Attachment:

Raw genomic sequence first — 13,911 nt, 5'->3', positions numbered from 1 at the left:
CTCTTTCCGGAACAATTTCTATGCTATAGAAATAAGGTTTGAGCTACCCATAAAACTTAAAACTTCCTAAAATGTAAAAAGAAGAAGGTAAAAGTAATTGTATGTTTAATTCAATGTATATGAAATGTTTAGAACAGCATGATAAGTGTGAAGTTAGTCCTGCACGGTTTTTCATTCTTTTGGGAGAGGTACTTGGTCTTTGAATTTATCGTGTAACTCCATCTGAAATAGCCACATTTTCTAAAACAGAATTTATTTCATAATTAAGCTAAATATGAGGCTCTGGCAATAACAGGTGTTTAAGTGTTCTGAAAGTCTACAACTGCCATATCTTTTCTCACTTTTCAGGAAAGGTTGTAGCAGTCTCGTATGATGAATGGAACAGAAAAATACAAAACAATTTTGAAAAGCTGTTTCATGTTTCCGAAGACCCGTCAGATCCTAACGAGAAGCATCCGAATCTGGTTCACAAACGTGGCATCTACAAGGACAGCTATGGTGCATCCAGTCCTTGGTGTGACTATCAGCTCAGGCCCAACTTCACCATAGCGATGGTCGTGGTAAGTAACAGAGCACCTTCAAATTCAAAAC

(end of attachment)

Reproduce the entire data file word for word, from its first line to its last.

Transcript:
Raw genomic sequence first — 13,911 nt, 5'->3', positions numbered from 1 at the left:
CTCTTTCCGGAACAATTTCTATGCTATAGAAATAAGGTTTGAGCTACCCATAAAACTTAAAACTTCCTAAAATGTAAAAAGAAGAAGGTAAAAGTAATTGTATGTTTAATTCAATGTATATGAAATGTTTAGAACAGCATGATAAGTGTGAAGTTAGTCCTGCACGGTTTTTCATTCTTTTGGGAGAGGTACTTGGTCTTTGAATTTATCGTGTAACTCCATCTGAAATAGCCACATTTTCTAAAACAGAATTTATTTCATAATTAAGCTAAATATGAGGCTCTGGCAATAACAGGTGTTTAAGTGTTCTGAAAGTCTACAACTGCCATATCTTTTCTCACTTTTCAGGAAAGGTTGTAGCAGTCTCGTATGATGAATGGAACAGAAAAATACAAAACAATTTTGAAAAGCTGTTTCATGTTTCCGAAGACCCGTCAGATCCTAACGAGAAGCATCCGAATCTGGTTCACAAACGTGGCATCTACAAGGACAGCTATGGTGCATCCAGTCCTTGGTGTGACTATCAGCTCAGGCCCAACTTCACCATAGCGATGGTCGTGGTAAGTAACAGAGCACCTTCAAATTCAAAAC